(idb) whatis xp                                     (2)

int xp(1:3)

(idb) print xp

(1) 1

(2) 2

(3) 3

(idb) quit


  1. For the first whatis xp command, xp has not yet been assigned to point to variable x and is a generic pointer.

  2. Since xp has been assigned to point to variable x, for the second whatis xp command, xp takes the same size, shape, and values as x.

Integer Pointers

Like Fortran 95/90 pointers, integer pointers (also known as Cray*-style pointers) display the target data in their corresponding source form with a print command:

(idb) stop at 14

[#1: stop at "dfpoint.f90":14 ]

(idb) run

[1] stopped at [dfpoint:14 0x1200017e4]

(idb) list 1,14

      1       program dfpoint


      3       real i(5)

      4       pointer (p,i)


      6       n = 5


      8       p = malloc(sizeof(i(1))*n)


     10       do j = 1,5

     11          i(j) = 10*j

     12       end do


>    14       end

(idb) whatis p

float (1:5) pointer p

(idb) print p

0x140003060 = (1) 10

(2) 20

(3) 30

(4) 40

(5) 50

(idb) quit


Array Variables

For array variables, put subscripts within parentheses, as with Fortran 95/90 source statements. For example:

(idb) assign arrayc(1)=1

 You can print out all elements of an array using its name. For example:

(idb) print arrayc

(1) 1

(2) 0

(3) 0


Avoid displaying all elements of a large array. Instead, display specific array elements or array sections. For example, to print array element arrayc(2):

(idb) print arrayc(2)

(2) 0

Array Sections

An array section is a portion of an array that is an array itself. An array section can use subscript triplet notation consisting of a three parts: a starting element, an ending element, and a stride.

Consider the following array declarations:

INTEGER, DIMENSION(0:99)    :: arr

INTEGER, DIMENSION(0:4,0:4)  :: FiveByFive

 Assume that each array has been initialized to have the value of the index in each position, for example, FiveByFive(4,4) = 44, arr(43) = 43. The following examples are array expressions that will be accepted by the debugger:

(idb) print arr(2)


(idb) print arr(0:9:2)

(0) = 0

(2) = 2

(4) = 4

(6) = 6

(8) = 8

(idb) print FiveByFive(:,3)

(0,3) = 3

(1,3) = 13

(2,3) = 23

(3,3) = 33

(4,3) = 43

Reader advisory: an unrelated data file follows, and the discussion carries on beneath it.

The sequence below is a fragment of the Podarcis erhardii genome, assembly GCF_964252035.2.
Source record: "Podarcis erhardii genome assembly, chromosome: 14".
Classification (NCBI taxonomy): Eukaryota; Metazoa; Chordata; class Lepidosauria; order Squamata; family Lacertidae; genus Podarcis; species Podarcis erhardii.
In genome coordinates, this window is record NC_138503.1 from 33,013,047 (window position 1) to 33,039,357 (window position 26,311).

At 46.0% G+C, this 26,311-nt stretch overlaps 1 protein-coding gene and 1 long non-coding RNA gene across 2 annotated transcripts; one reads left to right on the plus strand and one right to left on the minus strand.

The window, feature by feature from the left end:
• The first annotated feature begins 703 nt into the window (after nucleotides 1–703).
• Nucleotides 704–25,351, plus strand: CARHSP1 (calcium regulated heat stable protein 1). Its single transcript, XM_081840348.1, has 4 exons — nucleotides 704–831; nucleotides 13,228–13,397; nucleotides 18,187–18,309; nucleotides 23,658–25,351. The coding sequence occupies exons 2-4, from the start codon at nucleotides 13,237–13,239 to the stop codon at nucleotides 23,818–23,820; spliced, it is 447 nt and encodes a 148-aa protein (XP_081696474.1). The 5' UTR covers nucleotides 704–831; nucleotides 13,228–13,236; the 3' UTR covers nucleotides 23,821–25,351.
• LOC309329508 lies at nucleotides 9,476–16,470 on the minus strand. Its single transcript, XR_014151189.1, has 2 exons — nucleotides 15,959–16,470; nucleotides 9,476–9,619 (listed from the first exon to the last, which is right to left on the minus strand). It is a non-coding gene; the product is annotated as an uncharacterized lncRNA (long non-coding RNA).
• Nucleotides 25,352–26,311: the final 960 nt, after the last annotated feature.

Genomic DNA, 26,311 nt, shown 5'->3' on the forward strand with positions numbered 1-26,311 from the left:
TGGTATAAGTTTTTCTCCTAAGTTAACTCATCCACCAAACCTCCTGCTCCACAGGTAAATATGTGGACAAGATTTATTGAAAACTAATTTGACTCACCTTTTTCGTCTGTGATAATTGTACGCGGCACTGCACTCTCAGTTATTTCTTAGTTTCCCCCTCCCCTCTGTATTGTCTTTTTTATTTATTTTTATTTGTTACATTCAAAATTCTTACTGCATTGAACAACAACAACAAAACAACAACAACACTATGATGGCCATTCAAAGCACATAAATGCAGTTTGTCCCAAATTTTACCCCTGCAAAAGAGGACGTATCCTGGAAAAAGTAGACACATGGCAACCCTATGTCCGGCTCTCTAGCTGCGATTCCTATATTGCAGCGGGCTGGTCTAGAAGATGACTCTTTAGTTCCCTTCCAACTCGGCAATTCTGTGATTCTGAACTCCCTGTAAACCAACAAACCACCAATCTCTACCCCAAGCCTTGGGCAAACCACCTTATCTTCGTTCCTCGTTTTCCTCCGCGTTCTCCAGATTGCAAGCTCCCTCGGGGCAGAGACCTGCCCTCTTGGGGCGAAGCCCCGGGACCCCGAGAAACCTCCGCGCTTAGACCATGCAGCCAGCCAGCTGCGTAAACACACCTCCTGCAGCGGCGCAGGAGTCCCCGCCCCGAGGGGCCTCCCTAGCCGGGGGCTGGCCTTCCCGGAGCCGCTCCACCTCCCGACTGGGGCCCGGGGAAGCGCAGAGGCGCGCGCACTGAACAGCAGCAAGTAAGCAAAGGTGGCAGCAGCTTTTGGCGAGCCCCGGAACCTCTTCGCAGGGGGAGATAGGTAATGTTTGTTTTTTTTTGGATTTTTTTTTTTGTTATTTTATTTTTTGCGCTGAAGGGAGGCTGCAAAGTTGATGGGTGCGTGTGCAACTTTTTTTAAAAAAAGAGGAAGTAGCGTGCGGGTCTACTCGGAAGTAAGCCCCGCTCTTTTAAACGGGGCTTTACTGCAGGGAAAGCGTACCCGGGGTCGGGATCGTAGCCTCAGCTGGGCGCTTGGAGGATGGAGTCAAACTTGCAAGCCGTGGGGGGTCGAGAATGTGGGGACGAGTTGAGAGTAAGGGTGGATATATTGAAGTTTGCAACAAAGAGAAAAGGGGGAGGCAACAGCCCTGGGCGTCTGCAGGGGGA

The only operations permissible on array sections are whatis and print.

Assignment to Arrays

Assignment to array elements are supported by idb.

For information about assigning values to whole arrays and array sections, see the Fortran chapter in the online Intel® Debugger (IDB) Manual.

Complex Variables

idb supports COMPLEX or COMPLEX*8, COMPLEX*16, and COMPLEX*32 variables and constants in expressions.

Consider the following Fortran program:

PROGRAM complextest

      COMPLEX*8 C8 /(2.0,8.0)/

      COMPLEX*16 C16 /(1.23,-4.56)/

      REAL*4     R4 /2.0/

      REAL*8     R8 /2.0/

      REAL*16    R16 /2.0/


      TYPE *, "C8=", C8

      TYPE *, "C16=", C16


idb supports the display and assignment of COMPLEX variables and constants as well as basic arithmetic operators. For example:

Welcome to the idb Debugger Version x.x-xx


object file name: complex

Reading symbolic information ...done

(idb) stop in complextest

[#1: stop in complextest ]

(idb) run

[1] stopped at [complextest:15 0x1200017b4]

     15       TYPE *, "C8=", C8

(idb) whatis c8

complex c8

(idb) whatis c16

double complex c16

(idb) print c8

(2, 8)

(idb) print c16

(1.23, -4.56)

(idb) assign c16=(-2.3E+10,4.5e-2)

(idb) print c16

(-23000000512, 0.04500000178813934)


Data Types

The table below shows the Intel Fortran data types and their equivalent built-in debugger names:

Fortran 95/90 data type declaration

Debugger equivalent




integer, integer*n


logical, logical*n










double complex


long double complex